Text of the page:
Pool Floats: Four Things to Know Before You Buy

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Must Know Facts

Once upon a time if you wanted to float on water, you simply turned over on your back. Today, that isn't nearly as relaxing as drifting lazily around your pool on a flotation device. Pool floats are great for soaking up some sun while in the water. With so many options, where do you begin?

Fact #1: Inflatable vs. Foam

Pool floats are available in two types of material: vinyl or foam. Vinyl is more malleable and allows floats to come in all kinds of shapes and styles, e.g., round tubes, inflatable mattress, or animal shapes. The plastic is inflated and sealed with a cover to prevent air leakage. The best part of an inflatable float is once the float is deflated it can be rolled up and stored very compactly. Be aware that if the float doesn’t come with an air pump you will have to purchase one separately (see Fact #2). Also, accidents do happen, even the sturdiest PVC can puncture, so you will want to keep a puncture repair kit handy, and always follow the manufacturer’s instructions regarding repairs.

However, if you would prefer not to inflate and deflate your float, then foam is a great alternative. Most foam floats are made from closed cell foam and have a vinyl coat to help with durability. Foam floats can fold for storage, but will not be as compact as an inflatable vinyl float.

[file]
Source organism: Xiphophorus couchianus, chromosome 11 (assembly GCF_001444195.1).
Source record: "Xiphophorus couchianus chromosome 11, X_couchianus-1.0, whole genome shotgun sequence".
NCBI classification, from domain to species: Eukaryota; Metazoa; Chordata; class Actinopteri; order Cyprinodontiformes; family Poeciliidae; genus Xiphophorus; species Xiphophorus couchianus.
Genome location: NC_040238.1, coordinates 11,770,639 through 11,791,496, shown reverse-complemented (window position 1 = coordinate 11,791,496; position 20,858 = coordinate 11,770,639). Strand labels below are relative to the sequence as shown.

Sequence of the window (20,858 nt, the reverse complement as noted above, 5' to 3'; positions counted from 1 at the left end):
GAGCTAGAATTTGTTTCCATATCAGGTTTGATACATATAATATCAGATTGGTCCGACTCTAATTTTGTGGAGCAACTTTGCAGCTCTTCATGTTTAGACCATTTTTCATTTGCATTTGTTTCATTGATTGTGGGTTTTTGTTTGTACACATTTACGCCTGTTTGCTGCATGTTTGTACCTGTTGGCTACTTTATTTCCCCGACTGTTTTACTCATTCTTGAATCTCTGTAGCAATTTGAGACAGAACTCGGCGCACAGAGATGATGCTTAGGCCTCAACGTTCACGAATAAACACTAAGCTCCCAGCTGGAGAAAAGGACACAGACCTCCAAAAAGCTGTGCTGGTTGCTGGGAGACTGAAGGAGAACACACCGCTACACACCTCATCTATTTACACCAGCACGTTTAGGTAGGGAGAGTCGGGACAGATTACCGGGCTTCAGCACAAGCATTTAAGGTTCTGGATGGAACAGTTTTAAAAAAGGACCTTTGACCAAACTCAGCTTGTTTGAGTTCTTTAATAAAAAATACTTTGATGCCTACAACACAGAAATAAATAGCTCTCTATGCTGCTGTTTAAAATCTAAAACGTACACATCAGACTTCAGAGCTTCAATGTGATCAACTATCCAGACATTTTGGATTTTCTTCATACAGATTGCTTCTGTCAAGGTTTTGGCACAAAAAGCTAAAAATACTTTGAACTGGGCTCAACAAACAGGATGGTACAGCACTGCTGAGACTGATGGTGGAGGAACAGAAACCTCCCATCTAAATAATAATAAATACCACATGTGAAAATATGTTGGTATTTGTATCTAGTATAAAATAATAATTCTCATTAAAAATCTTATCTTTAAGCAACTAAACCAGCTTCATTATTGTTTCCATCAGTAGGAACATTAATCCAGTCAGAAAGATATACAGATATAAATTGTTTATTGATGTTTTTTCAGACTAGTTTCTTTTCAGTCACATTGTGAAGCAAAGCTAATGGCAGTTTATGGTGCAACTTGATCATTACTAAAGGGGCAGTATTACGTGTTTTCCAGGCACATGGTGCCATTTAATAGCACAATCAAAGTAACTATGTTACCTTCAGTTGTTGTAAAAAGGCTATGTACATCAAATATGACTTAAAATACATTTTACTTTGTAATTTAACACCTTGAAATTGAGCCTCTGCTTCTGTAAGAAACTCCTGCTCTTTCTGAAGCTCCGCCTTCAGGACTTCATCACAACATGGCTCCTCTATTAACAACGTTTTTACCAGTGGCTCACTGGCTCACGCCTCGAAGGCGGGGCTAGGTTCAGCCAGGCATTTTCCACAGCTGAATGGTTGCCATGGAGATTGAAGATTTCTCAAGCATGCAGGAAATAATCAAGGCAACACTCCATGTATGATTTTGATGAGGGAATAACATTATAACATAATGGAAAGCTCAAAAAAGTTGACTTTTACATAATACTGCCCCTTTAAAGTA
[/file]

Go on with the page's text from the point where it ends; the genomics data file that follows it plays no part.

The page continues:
Fact #2: There Are Two Types of Air Pumps

Air pumps are available in manual and electric versions to help inflate and deflate floats. As with anything requiring manual labor, it will involve expending more energy and time. Electric pumps cost a bit more, but take less effort and work quicker than manual pumps.

Fact #3: Floats for Children

Most kids love being in the water. If you are considering a flotation device for your child, look for one that has these features: safety valves, dual air chambers, and a low center of gravity. A float with a sun canopy offers extra protection from the sun. But remember these are toys, not safety devices, so never leave a child in the water without adult supervision. Follow the instructions for use and review weight limit information.

Fact #4: Styles and Sizes

The variety is endless, but some of the most common styles and sizes are:

  • One-, two- or even three-person towable inflatable tubes. Perfect for lake users, these come with a tow rope hook up that attaches to a watercraft to pull you around. They come with handles to hold on to and some have seat indentations.
  • Lounge rafts are floating recliners that allow you to lay flat or sit up while you stretch your legs into the pool. Some recliners come with additional features such cup holders and side tables.
  • Inflatable drink holders let you keep your beverages cold and float in a separate inflatable so everyone in the pool can have convenient access to them.
  • And, of course, there are a lot of inflatable toys and water games that will add loads of fun to your family pool time.